History

Humble Beginnings

Original_ChurchThe parish was founded on April 11, 1928, at the direction of Cardinal Dennis Dougherty with the purchase of a tract of farmland bound by Vista Street to the north, Shelmire Avenue to the south, Large Street to the east, and Caster Avenue to the south.  The purchase price was $60,000.  The farmland belonged to three families: the Fields, the Fishers, and the Roberts.  The Roberts’ land  had been granted to the family by William Penn, and included a Revolution-era farm house that  was located on what would eventually become the corner of Caster Avenue and Faunce Street. The Roberts farm house remained a fixture in the neighborhood until demolished in the 1950s.

Cardinal Dougherty appointed Rev. John M. Crosson as the first pastor.  One hundred and ten families  were reassigned from three existing parishes in the area: St. Cecilia, Maternity of the Blessed Virgin Mary, and St. Martin of Tours.  Construction began on a three-story, gray limestone building  that would become Resurrection of Our Lord Church and School in late 1928.  The structure consisted  of three classrooms, a chapel, and an auditorium with stage at a final cost of $271,000. The building’s corner stone was blessed by Cardinal Dougherty on April 24, 1929.  The school opened its doors on  September 3, 1929, with a faculty of four Sisters of St. Joseph, each of whom was responsible for teaching two grades.

On October 11, 1931, the Rev. William J. Casey succeeded Father Crosson as pastor for a brief time until Rev. Thomas J. Ryan was appointed as pastor on September 16, 1934.  By this time the parish has grown to more than 250 families.

The Parish Grows

To meet the needs of a growing parish community, ninety-one male volunteers from the parish worked under the direction of two professional builders to add a third floor to Resurrection  Church and School during the hot summer of 1939.  The volunteers cut $3,000 worth of donated  lumber, hammered, nailed, and climbed countless ladders.  The work began on July 2 and was  completed on September 22 the same year!  When it was all finished, the workers had added a  20×14 foot room to each floor by replacing an exterior staircase that ran the height of the building.  The addition of a third floor allowed for four more classrooms and a 4000 sq. ft. convent consisting of eight cells (as sister’s quarters were called), a community room, dining room, laundry, kitchen and bath.  The new convent could house thirteen sisters.  The school was staffed by eight sisters at that time. By 1941 school enrollment had grown to 295 students.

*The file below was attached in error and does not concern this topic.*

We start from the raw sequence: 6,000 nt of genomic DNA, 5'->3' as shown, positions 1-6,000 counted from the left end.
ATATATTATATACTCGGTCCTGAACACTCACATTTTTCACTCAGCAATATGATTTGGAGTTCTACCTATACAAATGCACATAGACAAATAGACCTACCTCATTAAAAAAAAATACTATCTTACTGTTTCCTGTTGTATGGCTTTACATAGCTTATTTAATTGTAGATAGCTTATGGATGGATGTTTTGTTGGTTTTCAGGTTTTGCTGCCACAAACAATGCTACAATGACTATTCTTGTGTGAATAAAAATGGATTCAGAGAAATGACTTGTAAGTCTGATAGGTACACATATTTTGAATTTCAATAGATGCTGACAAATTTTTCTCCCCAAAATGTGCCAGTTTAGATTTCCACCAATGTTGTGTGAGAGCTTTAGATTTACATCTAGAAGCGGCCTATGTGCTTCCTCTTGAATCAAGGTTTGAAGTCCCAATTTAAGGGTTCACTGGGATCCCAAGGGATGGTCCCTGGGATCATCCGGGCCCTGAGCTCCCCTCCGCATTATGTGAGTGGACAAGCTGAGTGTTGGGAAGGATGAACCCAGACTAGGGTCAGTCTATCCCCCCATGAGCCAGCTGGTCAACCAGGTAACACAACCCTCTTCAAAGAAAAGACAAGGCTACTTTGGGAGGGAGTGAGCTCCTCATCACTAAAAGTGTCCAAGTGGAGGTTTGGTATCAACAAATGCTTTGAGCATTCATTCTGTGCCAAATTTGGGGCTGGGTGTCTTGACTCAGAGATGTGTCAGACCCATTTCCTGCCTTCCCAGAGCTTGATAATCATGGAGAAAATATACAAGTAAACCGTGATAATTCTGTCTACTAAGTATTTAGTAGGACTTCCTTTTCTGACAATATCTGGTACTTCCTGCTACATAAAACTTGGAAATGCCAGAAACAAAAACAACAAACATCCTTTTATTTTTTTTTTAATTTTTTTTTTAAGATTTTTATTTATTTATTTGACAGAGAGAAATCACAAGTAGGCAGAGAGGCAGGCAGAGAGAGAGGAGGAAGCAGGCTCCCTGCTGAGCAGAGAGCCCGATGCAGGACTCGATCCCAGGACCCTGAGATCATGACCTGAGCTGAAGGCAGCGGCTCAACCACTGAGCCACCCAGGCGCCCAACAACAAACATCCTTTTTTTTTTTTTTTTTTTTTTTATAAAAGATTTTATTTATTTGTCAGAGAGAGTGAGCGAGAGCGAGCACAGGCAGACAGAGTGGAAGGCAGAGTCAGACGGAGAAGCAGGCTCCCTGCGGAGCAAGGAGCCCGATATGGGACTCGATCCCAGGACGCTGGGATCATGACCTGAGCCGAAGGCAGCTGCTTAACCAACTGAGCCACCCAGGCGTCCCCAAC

On May 8, 1946, Rev. Joseph L. Curran became the fourth pastor of Resurrection of Our Lord parish. He would serve the parish community for the next 25 years and watch the parish grow from 1000 families to 3,300 families, despite 500 families being reassigned to the  newly founded parish of Our Lady of Ransom in Mayfair.  He would be at the helm of several capital building projects.

On March 4, 1956 the parish broke ground for the erection of a new Church.  The corner stone  was laid by Bishop J. Carroll McCormick and construction would continue for the next two years. Even the school was bursting at the seams during this time.  There were 1,142 students enrolled in school.  The faculty had grown to 15 Sisters of St. Joseph and two lay teachers.  There were two classes for each grade (1 through 8) and each class had anywhere from 57 to 88 students.  The school population was so large that classes were held in the auditorium.  The new  Church would allow for the existing Church located on the first floor of the school  building to be converted into six additional classrooms.

A New Church

Construct_1The new Church was dedicated on October 26, 1958.  It is a cross-shaped structure designed in a  modern English Gothic style.  The Church is constructed of gray Foxcroft stone, hewn in squares and set in random patterns.  Limestone trims the windows and entrances, the most intricate  of which is the tracery found around the stained glass windows.  Over each of the three sets of doors that make up the main entrance are stone carvings depicting symbols of the Holy Trinity: a crowned head (Father), the Agnus Dei (Son) and a dove (Holy Spirit).  Additional stone carvings can be found over all of the other entrances to the Church as well.

The stained glass windows in the upper Church were imported from France, the largest of which  rises over the entrance to the Church and depicts the Resurrection of Christ.  Two large intricate rose windows stand at either end of the Church’s transept illuminating the sanctuary.
Construct_SanctThe interior of the upper Church features side altars in honor of the Blessed Mother and St. Joseph. At either end of the transept stand two shrines, one dedicated to the Sacred Hear of Jesus, the other to St. Peregrine.  Mosaic Stations of the Cross circumvent the walls of the Church.  Both the pews, which seat 1,200,  and the confessionals are made of limed oak.  Terrazzo floors span the nave and transept of the Church,  while Marble lines the walls of the nave and sanctuary.  Marble was also used for the altar, the  sanctuary floor, and in the construction of a domed-shaped baldachin (canopy) over the altar.
Construct_BaptThe lower Church is comprised of several items brought over from the original Church located in the school building.  The original stained glass windows now adorn the lower Church.  The Shrine  of Our Lady of Happy Delivery found its new home in the lower Church too.  Even the marble found in the lower Church’s altar and surrounding the tabernacle was relocated from the original Church.  The lower Church also seats 1,200.

Continued Growth